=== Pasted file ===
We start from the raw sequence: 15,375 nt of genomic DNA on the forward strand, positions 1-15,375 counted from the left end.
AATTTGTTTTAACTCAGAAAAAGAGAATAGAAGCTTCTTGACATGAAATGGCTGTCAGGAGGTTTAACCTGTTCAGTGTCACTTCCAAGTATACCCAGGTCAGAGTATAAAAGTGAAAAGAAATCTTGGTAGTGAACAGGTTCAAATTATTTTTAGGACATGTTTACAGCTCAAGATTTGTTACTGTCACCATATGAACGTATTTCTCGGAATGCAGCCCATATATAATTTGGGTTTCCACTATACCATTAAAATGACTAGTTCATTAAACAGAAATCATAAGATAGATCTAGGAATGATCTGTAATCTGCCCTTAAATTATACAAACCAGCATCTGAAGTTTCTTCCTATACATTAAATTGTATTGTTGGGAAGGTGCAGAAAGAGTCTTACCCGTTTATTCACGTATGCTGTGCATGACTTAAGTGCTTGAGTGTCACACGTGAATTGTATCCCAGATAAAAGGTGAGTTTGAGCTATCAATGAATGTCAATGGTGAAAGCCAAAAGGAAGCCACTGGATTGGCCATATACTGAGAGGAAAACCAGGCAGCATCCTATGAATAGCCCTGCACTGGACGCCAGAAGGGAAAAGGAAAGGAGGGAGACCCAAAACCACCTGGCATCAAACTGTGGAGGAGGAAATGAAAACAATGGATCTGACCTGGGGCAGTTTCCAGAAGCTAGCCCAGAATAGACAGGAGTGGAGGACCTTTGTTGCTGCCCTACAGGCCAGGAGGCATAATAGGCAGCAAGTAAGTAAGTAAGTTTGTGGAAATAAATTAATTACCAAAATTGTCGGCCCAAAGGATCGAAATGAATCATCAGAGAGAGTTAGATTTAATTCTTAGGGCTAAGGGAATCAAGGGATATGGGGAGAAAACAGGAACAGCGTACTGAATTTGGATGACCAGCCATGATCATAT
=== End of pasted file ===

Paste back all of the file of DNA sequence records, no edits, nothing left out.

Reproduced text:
We start from the raw sequence: 15,375 nt of genomic DNA on the forward strand, positions 1-15,375 counted from the left end.
AATTTGTTTTAACTCAGAAAAAGAGAATAGAAGCTTCTTGACATGAAATGGCTGTCAGGAGGTTTAACCTGTTCAGTGTCACTTCCAAGTATACCCAGGTCAGAGTATAAAAGTGAAAAGAAATCTTGGTAGTGAACAGGTTCAAATTATTTTTAGGACATGTTTACAGCTCAAGATTTGTTACTGTCACCATATGAACGTATTTCTCGGAATGCAGCCCATATATAATTTGGGTTTCCACTATACCATTAAAATGACTAGTTCATTAAACAGAAATCATAAGATAGATCTAGGAATGATCTGTAATCTGCCCTTAAATTATACAAACCAGCATCTGAAGTTTCTTCCTATACATTAAATTGTATTGTTGGGAAGGTGCAGAAAGAGTCTTACCCGTTTATTCACGTATGCTGTGCATGACTTAAGTGCTTGAGTGTCACACGTGAATTGTATCCCAGATAAAAGGTGAGTTTGAGCTATCAATGAATGTCAATGGTGAAAGCCAAAAGGAAGCCACTGGATTGGCCATATACTGAGAGGAAAACCAGGCAGCATCCTATGAATAGCCCTGCACTGGACGCCAGAAGGGAAAAGGAAAGGAGGGAGACCCAAAACCACCTGGCATCAAACTGTGGAGGAGGAAATGAAAACAATGGATCTGACCTGGGGCAGTTTCCAGAAGCTAGCCCAGAATAGACAGGAGTGGAGGACCTTTGTTGCTGCCCTACAGGCCAGGAGGCATAATAGGCAGCAAGTAAGTAAGTAAGTTTGTGGAAATAAATTAATTACCAAAATTGTCGGCCCAAAGGATCGAAATGAATCATCAGAGAGAGTTAGATTTAATTCTTAGGGCTAAGGGAATCAAGGGATATGGGGAGAAAACAGGAACAGCGTACTGAATTTGGATGACCAGCCATGATCATAT